He once reprimanded an older university professor who wanted to resign to earnestly pursue spiritual disciplines (sadhana) full-time: “As long as you keep making the separation between spiritual and worldly life, you won’t achieve your desire (liberation) in thousands of lifetimes.” (paraphrase). The teacher stayed on and became a beloved font of wisdom to another generation of students.
In other words, not just Keep Your Day Job, but Your Day Job IS Your Sadhana (spiritual practice) and your “ministry.”
I have been aware for a long time that all distinctions between “real life” and “spiritual life” are artificial. In fact, I hold myself to a failing grade on the Enlightenment Report Card according to the degree to which I experience that they are different. Some semesters in this Graduate School are better than others. Some years I surely need special tutoring.
Intellectual understanding and actualization still have an 14-inch road to travel from the head to the heart. That’s why realization is called Realization. You have to make it real in your own experience.
I know a few colleagues who live at this level of making no distinction between their spiritual and worldly lives. The majority of them, like myself, have lived a professional life in the world of corporate consulting. As I mostly do in my highest Self, they view everything they do as a form of healing. “I’m a corporate exorcist”, I used to joke.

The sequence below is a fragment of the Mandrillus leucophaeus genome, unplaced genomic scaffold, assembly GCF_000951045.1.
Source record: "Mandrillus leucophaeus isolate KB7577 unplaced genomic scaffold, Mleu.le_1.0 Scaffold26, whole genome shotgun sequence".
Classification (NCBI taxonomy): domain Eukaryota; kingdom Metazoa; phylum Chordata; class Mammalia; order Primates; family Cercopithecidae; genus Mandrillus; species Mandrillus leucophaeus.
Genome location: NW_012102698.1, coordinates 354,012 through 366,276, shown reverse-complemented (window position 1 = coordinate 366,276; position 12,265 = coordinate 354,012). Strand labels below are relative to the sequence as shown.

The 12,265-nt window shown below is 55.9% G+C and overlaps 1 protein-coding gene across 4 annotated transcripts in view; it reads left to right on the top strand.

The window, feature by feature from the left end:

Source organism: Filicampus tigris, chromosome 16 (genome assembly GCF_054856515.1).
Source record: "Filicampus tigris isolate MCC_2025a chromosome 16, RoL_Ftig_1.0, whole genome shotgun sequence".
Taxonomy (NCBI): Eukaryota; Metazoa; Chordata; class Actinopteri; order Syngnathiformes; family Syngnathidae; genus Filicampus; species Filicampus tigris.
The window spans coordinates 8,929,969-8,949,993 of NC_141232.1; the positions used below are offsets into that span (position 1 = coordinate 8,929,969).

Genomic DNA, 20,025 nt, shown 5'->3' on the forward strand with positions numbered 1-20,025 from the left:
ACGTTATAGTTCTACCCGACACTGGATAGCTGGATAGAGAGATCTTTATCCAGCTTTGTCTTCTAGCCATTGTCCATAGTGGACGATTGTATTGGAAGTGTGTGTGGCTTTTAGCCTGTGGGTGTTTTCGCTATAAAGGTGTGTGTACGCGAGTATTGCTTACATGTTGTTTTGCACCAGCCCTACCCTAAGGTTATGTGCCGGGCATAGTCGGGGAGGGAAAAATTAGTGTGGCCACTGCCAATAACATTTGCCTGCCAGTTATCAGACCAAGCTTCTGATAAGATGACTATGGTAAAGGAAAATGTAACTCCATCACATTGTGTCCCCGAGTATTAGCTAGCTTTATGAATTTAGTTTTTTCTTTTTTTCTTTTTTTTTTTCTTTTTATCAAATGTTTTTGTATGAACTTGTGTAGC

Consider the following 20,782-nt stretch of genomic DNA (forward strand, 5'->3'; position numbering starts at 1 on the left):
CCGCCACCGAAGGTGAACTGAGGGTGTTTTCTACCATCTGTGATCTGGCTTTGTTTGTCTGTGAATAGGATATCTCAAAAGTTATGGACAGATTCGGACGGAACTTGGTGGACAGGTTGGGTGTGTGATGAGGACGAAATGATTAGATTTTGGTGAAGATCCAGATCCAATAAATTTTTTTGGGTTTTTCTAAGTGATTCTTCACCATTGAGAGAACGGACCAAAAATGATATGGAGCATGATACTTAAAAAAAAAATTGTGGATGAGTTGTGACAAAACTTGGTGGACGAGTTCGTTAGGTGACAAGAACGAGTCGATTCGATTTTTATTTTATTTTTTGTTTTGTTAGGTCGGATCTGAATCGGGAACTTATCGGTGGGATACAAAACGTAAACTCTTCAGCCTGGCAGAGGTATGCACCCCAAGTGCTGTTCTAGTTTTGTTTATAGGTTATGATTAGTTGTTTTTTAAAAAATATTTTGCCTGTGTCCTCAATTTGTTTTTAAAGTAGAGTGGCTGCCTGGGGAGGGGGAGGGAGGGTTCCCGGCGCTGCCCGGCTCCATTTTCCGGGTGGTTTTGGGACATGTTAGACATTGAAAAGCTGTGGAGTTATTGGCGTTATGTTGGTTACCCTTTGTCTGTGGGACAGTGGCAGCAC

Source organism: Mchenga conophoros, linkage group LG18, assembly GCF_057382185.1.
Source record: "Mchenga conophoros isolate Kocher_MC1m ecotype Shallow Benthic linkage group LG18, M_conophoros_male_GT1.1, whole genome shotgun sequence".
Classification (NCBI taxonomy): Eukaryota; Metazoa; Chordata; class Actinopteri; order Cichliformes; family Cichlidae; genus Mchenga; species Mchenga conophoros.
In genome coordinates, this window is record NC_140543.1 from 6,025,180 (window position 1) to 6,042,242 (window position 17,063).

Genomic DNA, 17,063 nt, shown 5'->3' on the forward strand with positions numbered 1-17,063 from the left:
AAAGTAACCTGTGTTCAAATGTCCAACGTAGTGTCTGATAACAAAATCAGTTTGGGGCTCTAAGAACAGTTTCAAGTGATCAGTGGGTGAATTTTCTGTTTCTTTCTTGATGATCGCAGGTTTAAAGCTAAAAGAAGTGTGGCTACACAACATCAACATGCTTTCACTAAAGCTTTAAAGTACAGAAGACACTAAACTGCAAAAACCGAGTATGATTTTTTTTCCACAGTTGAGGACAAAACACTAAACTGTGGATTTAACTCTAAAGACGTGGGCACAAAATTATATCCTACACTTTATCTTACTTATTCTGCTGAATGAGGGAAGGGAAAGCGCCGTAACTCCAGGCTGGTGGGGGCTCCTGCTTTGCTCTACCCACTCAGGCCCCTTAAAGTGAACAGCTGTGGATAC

Most traditions, though not all, have teachings about dedicating all your actions in service to God, and relinquishing attachment to any “fruits” of your labor.
It’s a continuous, often tough spiral mountain path. For those who make their sole living in, or have tried to make that leap into the world of personal healing arts or ministry, the Graduate Curriculum can be especially intense. It remains a razor’s edge walk.
Being in the world while not of it is a great training ground for releasing the sense of ego-self. Ram Dass famously said: “If you think you’re enlightened, go spend a week with your family.” That quip could as easily be: “Go spend an hour in a team meeting or doing performance reviews.”
For those who have been touched by the true Presence, the desire to spend full time—or at least a lot more time—of one’s working life in communion with that Presence can be overwhelming. Most do experience some sense of duality in that regard. It’s a part of the journey.
May those who are yearning for it achieve Oneness of realization of vision, where all is alike, regardless of the form.
(*Get Sri M’s priceless autobiography here. I’ve already read it three times. There are also great interviews on YouTube.)